The Imran Khan and Tahirul Qadri show, or as my friend Ejaz Haider puts it, the “Lucky Irani Circus”, finally made it to where they wanted to be in the first place and where the Mian Nawaz Sharif regime did not want them at any time, at the “D Square” in front of Parliament (in Pakistan’s capital Islamabad). While it was a massive crowd, the numbers do not matter. The emotions of the men, women and children who braved both the artificial and natural odds to follow their leaders to their date with destiny did. Contrary to the government-fed propaganda most of our more renowned television anchors were parroting ad nauseam, the PTI (Pakistan Tehrik-e-Insaf of Imran Khan) followers remained true and faithful.
Not politically extensive nationwide as Imran Khan’s, Tahirul Qadri’s flock in Islamabad numbered far more. Their remarkable capacity to remain resolute and with resilience, all with remarkable discipline, belies political reckoning. Make no mistake, the Sharifs under-estimated Tahirul Qadri’s political nuisance value. Alongside Imran, he may well bring down their govt.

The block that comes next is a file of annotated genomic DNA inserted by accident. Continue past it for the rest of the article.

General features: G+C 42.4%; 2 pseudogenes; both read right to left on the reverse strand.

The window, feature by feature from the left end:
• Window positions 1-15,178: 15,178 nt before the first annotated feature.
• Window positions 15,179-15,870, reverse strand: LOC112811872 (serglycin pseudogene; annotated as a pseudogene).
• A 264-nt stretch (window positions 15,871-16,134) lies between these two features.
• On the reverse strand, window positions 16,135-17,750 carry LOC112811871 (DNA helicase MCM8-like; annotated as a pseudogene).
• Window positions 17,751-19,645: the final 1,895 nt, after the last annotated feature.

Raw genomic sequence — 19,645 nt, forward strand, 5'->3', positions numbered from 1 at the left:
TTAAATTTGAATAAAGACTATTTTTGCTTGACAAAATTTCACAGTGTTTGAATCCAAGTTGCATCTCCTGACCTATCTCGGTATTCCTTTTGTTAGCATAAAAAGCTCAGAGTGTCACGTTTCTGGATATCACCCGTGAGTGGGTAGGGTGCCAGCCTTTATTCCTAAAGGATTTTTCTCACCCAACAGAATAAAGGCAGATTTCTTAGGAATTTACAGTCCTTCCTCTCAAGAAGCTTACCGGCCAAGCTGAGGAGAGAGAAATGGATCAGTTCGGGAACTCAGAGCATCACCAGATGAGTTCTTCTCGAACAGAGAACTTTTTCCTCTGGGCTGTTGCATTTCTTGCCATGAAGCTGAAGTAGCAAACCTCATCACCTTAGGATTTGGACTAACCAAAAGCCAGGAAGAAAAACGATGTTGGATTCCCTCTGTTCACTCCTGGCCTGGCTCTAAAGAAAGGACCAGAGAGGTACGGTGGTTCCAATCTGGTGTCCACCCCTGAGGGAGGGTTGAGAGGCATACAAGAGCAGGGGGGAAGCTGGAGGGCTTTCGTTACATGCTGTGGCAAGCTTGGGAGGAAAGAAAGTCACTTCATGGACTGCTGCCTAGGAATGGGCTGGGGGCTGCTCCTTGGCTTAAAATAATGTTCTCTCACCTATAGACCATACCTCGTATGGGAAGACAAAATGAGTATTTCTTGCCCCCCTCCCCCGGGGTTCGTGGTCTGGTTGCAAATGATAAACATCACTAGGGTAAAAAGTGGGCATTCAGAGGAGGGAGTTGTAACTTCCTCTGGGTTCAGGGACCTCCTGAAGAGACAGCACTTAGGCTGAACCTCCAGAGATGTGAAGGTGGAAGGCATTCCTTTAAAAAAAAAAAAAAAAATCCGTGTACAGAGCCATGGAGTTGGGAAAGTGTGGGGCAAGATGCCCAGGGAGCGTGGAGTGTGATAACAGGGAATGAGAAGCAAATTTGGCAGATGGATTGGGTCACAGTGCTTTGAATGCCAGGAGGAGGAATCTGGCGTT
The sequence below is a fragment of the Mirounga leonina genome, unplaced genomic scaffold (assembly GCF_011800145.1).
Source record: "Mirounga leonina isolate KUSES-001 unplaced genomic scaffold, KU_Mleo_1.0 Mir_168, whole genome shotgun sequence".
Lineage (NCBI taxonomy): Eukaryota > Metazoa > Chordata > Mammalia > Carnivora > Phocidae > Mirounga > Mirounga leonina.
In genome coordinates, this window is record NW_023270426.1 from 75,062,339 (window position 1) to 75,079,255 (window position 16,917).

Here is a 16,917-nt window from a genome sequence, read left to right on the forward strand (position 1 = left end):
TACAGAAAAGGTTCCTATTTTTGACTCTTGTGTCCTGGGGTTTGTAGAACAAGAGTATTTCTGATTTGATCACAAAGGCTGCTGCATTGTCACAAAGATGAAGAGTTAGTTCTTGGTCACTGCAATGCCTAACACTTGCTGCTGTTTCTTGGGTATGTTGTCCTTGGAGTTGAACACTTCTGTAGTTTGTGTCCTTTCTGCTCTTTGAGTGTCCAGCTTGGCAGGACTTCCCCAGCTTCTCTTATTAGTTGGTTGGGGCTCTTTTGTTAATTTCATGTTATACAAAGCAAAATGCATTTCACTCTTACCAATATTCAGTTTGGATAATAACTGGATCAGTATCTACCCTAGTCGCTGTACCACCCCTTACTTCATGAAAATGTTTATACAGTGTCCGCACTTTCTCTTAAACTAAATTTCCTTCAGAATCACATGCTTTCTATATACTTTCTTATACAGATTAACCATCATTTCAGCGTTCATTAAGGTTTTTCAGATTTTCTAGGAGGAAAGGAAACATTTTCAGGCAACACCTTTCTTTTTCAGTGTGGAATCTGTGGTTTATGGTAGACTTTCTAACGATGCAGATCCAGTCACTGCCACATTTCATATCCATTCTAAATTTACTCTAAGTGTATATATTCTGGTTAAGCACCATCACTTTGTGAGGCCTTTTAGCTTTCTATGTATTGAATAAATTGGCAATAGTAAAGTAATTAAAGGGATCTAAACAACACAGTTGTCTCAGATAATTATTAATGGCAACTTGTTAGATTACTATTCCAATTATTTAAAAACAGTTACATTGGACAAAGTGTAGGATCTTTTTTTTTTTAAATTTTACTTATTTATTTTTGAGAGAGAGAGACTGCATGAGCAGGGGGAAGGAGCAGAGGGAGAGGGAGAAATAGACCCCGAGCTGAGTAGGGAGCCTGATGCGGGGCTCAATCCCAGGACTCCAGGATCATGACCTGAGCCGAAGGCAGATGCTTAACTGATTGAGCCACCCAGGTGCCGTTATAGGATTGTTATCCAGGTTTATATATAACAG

Any strategy is nonsense until it is successful, by converging in front of Parliament by midnight, give and take a little, the two columns have become a constitutional headache of some proportion for the govt. It will take a Houdini act for the Sharif brothers to get out of this one, including shutting up the likes of Pervez Rasheed, Saad Rafique and Marvi Memon for some time (fortunately for the Sharifs, Khawaja Asif has become a born-again khaki fan recently).
One feels sorry for Chaudhary Nisar Ali Khan, as the government’s pointman for the bluff and double bluff the regime was attempting, he must be embarrassed but thankful that the police did not do another “Model Town”. Despite the Sharif regime’s insinuations about the Army backing them to the hilt and Mian Nawaz Sharif using every photo-ops moment with General Raheel Sharif, the Army failed to come to the party.